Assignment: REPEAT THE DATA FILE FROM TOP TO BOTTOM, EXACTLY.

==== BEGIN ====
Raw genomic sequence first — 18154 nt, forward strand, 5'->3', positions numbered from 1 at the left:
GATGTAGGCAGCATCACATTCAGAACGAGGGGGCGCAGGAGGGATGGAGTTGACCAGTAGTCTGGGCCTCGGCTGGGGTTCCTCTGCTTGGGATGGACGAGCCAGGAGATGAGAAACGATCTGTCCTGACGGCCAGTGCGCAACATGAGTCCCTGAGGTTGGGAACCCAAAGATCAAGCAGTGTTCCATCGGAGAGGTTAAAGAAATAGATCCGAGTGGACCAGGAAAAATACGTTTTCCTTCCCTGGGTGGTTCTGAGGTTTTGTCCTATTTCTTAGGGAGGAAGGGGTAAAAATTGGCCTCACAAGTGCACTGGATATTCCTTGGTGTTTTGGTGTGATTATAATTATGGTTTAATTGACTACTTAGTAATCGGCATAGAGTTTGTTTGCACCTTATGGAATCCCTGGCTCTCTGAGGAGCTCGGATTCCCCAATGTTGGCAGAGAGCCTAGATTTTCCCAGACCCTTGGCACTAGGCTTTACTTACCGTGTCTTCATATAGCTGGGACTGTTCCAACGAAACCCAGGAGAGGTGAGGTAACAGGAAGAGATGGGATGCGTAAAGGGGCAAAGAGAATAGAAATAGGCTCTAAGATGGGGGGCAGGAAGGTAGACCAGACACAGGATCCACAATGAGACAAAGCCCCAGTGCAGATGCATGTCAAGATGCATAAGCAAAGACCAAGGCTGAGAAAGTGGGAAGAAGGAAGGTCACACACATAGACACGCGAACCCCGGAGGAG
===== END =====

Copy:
Raw genomic sequence first — 18154 nt, forward strand, 5'->3', positions numbered from 1 at the left:
GATGTAGGCAGCATCACATTCAGAACGAGGGGGCGCAGGAGGGATGGAGTTGACCAGTAGTCTGGGCCTCGGCTGGGGTTCCTCTGCTTGGGATGGACGAGCCAGGAGATGAGAAACGATCTGTCCTGACGGCCAGTGCGCAACATGAGTCCCTGAGGTTGGGAACCCAAAGATCAAGCAGTGTTCCATCGGAGAGGTTAAAGAAATAGATCCGAGTGGACCAGGAAAAATACGTTTTCCTTCCCTGGGTGGTTCTGAGGTTTTGTCCTATTTCTTAGGGAGGAAGGGGTAAAAATTGGCCTCACAAGTGCACTGGATATTCCTTGGTGTTTTGGTGTGATTATAATTATGGTTTAATTGACTACTTAGTAATCGGCATAGAGTTTGTTTGCACCTTATGGAATCCCTGGCTCTCTGAGGAGCTCGGATTCCCCAATGTTGGCAGAGAGCCTAGATTTTCCCAGACCCTTGGCACTAGGCTTTACTTACCGTGTCTTCATATAGCTGGGACTGTTCCAACGAAACCCAGGAGAGGTGAGGTAACAGGAAGAGATGGGATGCGTAAAGGGGCAAAGAGAATAGAAATAGGCTCTAAGATGGGGGGCAGGAAGGTAGACCAGACACAGGATCCACAATGAGACAAAGCCCCAGTGCAGATGCATGTCAAGATGCATAAGCAAAGACCAAGGCTGAGAAAGTGGGAAGAAGGAAGGTCACACACATAGACACGCGAACCCCGGAGGAG